Libertarianism should be seen as a consistent application of individual liberty in all areas of life, not some kind of random smattering of this and that. If we view libertarianism like that, neither Johnson or Weld are libertarians. They approach social issues like progressives, in that they favor using government force to get people to cooperate. This is not tolerance, it is totalitarianism. With Johnson’s numerous gaffes [#WhatIsAleppo #IShouldGetSmarter], he has shown himself to be less than an ideal candidate, to put it very lightly. And Weld has shown himself to be nothing more than a Hillary Clinton apologist, which is profoundly disappointing. No, Hillary Clinton is not “honest” or “a good kid”, you butt-hole.

However, even though they both suck, I am still going to vote for them.
And here’s why:

  1. I’ve heard your arguments and I’ve responded to them all.
    • A vote for a 3rd party is not actually a vote for Trump or Clinton. Trump/Clinton never had my vote, so refusing to vote for Trump/Clinton isn’t “mathematically” a vote for Clinton/Trump.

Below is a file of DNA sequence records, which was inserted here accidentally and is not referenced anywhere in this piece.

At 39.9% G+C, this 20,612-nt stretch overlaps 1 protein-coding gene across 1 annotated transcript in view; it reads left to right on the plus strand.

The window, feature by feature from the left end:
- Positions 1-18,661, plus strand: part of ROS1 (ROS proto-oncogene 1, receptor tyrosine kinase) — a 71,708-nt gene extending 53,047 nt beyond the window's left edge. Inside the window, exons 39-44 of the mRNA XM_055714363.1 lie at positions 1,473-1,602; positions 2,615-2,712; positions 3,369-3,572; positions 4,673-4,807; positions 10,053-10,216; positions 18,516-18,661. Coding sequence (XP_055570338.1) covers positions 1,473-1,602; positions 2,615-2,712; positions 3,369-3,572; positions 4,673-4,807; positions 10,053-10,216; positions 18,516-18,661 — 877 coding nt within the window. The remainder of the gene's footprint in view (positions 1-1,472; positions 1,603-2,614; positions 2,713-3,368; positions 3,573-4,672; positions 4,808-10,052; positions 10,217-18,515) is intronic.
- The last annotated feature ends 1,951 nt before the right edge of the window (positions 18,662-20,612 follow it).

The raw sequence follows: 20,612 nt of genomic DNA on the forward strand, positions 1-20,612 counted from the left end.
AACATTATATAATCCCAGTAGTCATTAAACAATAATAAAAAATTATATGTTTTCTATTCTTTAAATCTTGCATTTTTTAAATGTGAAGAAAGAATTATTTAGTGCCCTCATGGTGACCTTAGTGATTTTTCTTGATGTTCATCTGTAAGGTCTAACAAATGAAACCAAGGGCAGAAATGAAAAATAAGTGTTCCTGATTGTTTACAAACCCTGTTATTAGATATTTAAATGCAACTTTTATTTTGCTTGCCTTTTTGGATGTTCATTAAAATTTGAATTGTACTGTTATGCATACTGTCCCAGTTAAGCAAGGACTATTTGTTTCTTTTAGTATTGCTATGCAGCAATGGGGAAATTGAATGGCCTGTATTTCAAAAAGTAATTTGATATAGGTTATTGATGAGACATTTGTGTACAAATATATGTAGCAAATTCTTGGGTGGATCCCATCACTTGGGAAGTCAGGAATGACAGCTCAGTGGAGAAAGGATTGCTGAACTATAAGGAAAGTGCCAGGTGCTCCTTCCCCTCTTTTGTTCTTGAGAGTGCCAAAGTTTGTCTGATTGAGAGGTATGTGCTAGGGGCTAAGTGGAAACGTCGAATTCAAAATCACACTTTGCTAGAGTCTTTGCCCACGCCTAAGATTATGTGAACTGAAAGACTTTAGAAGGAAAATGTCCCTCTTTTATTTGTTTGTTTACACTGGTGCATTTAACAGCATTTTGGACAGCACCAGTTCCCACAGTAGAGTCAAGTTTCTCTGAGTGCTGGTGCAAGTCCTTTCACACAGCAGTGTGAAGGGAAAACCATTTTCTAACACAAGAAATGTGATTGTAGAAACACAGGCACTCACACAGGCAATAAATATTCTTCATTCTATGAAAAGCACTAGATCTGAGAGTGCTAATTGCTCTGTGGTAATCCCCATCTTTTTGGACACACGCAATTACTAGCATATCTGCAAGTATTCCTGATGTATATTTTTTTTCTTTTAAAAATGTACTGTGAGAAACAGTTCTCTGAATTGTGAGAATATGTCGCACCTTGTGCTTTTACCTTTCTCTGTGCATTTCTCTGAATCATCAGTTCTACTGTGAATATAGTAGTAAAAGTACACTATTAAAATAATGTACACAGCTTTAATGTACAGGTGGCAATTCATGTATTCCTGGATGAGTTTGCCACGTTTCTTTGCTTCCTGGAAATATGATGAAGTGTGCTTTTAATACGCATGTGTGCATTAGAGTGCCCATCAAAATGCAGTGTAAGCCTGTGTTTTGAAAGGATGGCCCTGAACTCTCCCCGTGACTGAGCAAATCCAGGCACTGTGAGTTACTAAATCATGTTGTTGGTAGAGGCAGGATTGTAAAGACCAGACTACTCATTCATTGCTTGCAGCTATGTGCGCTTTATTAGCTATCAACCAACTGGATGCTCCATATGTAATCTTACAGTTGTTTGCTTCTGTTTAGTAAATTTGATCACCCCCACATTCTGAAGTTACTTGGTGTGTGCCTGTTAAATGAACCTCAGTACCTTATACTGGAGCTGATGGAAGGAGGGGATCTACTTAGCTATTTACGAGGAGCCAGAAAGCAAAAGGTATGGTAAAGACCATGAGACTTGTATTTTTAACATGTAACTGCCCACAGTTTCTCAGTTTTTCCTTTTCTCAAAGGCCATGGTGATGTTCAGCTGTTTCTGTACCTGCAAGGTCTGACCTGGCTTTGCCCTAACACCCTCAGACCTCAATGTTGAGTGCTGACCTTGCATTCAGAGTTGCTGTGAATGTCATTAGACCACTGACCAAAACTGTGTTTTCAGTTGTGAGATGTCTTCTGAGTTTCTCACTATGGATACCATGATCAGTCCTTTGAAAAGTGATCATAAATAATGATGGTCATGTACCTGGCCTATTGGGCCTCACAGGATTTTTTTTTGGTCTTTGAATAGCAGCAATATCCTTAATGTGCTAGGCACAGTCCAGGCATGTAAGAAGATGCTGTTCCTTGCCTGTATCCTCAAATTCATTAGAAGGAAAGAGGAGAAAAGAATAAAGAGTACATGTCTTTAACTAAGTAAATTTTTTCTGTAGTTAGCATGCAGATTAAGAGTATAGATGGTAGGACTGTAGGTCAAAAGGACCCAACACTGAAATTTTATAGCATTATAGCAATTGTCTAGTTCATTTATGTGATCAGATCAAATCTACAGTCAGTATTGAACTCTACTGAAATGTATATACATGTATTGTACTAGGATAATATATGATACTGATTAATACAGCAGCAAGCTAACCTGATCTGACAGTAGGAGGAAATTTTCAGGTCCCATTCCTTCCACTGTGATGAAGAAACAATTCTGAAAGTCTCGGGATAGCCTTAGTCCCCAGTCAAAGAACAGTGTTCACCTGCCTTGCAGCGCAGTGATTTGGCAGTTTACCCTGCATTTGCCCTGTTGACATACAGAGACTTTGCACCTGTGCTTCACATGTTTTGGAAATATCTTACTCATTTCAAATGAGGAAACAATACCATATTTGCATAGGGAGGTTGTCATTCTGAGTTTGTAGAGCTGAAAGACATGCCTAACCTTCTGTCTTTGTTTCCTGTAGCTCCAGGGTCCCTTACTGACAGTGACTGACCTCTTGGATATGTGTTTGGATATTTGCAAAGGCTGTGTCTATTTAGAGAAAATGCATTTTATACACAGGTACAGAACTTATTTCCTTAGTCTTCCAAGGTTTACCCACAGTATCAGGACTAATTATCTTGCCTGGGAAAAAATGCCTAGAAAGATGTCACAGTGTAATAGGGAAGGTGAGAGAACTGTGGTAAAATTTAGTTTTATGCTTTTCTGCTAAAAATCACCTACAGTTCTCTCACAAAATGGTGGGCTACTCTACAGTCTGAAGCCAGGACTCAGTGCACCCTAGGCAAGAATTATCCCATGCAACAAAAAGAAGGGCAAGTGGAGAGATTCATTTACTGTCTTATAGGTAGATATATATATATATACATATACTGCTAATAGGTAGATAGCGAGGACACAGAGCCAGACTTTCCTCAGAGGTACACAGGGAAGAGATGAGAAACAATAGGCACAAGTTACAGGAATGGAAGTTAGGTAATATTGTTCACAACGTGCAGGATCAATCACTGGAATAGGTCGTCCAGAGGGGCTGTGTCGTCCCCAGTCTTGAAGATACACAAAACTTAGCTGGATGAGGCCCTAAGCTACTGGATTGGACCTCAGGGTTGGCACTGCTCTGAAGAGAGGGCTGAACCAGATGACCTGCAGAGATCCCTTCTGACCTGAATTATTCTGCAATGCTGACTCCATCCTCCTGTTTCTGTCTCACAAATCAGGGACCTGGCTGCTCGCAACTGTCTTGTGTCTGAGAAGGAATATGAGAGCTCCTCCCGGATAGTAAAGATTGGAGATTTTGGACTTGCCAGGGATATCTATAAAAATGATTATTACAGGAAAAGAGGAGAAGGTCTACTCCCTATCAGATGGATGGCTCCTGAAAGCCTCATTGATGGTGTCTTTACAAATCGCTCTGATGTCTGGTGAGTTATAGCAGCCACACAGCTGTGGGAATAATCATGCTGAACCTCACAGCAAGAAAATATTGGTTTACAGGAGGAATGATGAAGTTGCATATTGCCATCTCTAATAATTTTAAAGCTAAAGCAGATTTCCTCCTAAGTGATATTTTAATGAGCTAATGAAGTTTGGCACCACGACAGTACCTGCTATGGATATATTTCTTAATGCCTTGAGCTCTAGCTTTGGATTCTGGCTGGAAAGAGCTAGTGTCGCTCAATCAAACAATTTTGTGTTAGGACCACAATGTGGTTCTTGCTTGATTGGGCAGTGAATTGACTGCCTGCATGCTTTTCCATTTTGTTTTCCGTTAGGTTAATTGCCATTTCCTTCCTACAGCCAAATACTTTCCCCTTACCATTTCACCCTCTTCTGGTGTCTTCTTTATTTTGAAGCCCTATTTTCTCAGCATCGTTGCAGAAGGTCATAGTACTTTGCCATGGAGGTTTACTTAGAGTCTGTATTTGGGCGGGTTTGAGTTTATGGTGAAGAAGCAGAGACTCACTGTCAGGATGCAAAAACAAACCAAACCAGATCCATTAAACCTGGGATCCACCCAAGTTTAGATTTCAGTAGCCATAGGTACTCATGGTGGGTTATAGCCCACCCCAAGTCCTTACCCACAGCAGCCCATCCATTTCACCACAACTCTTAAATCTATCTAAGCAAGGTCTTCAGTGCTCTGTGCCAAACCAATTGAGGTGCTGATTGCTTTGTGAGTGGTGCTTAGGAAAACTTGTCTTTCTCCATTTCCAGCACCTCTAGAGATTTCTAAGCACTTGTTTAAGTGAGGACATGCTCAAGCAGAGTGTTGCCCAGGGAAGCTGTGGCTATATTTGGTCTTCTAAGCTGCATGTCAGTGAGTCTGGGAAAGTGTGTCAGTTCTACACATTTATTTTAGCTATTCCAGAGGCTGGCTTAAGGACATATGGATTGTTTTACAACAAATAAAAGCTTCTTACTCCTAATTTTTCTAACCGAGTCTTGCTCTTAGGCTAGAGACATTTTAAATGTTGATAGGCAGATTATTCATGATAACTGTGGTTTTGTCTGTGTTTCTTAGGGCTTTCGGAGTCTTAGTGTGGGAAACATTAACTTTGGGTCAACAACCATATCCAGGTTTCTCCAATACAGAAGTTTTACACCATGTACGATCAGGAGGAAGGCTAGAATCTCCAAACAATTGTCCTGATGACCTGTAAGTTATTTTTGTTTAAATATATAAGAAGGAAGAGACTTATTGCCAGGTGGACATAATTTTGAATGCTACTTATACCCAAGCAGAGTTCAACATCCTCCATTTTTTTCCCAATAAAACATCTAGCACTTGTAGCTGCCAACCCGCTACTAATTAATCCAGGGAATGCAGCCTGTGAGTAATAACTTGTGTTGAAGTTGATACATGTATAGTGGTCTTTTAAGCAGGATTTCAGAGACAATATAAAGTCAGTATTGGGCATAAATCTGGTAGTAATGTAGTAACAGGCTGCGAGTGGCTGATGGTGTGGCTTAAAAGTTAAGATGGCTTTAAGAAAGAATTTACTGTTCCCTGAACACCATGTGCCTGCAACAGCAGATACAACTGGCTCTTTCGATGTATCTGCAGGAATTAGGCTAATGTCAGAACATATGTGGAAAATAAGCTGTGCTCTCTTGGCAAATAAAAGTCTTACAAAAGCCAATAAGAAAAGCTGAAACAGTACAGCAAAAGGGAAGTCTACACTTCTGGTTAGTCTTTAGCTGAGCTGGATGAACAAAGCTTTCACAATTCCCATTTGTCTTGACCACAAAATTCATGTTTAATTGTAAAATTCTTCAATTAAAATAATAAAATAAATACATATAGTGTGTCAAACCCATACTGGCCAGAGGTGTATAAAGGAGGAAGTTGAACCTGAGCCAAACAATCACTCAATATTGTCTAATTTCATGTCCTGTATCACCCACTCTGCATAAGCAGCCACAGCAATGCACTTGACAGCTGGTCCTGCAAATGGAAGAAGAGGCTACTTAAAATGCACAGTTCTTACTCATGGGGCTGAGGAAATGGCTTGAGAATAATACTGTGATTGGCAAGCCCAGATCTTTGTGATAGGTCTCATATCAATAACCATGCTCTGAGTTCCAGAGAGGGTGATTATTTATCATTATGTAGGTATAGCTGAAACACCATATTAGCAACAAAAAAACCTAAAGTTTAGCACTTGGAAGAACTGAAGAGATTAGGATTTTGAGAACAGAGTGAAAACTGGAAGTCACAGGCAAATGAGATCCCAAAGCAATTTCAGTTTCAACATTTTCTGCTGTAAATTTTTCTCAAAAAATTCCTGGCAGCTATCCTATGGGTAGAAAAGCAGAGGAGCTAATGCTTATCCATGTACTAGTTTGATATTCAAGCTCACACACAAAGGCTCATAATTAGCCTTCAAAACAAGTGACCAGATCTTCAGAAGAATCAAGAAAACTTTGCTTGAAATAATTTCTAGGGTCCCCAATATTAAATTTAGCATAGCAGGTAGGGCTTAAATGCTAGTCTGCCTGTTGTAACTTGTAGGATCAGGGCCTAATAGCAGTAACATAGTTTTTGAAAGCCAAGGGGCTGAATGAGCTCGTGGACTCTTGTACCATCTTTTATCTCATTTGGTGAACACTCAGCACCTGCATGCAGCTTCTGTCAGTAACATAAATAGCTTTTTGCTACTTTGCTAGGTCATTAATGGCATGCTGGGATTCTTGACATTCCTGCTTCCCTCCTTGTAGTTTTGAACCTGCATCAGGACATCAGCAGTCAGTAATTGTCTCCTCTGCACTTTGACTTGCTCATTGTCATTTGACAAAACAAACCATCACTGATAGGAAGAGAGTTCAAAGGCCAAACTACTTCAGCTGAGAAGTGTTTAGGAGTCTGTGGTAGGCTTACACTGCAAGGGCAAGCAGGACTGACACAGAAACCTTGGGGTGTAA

Stop saying that.
    • The only truly wasted vote is a vote that isn’t cast. Or a vote for someone you hate. I refuse to waste my vote. If everyone “wasted their vote” this year, we could have Johnson in the White House.
    • I am not voting against Trump because he’s said mean things. I’m not voting against Clinton because she’s a woman. I’m voting against both of those idiots because they have terrible political philosophies, bad policy plans, and they’re awful people who are dragging American political discourse through the trash.
    • If Trump/Clinton really needed my vote, perhaps they should have been more libertarian.
    • The reason a 3rd party can’t win is because no one votes for a 3rd party, and the reason no one votes for a 3rd party is because a 3rd party can’t win. It’s a vicious circle. Break the cycle.
    • I am voting on principle, not for some lame, lesser-of-two-evils, pragmatic utilitarian reason.
    • Exactly how evil do the two main candidates have to be before we vote against them both?
      I choose the 2016 election.
  2. When you compare the platforms of Johnson/Weld to the platforms of the other candidates that will be on my ballot (I’m in NY, so it’s Trump/Pence, Clinton/Kaine, Johnson/Weld, and Stein/Baraka), I am much closer to Johnson/Weld than I am to any of the other ones.
  3. I have considered myself a libertarian for several years, and if I’m going to vote along “party lines”, that would be the libertarian party. That entails a vote for Johnson/Weld. I don’t consider it a “hold my nose and vote” vote, because I agree with a fair amount of what they have done and said in terms of policy proposals.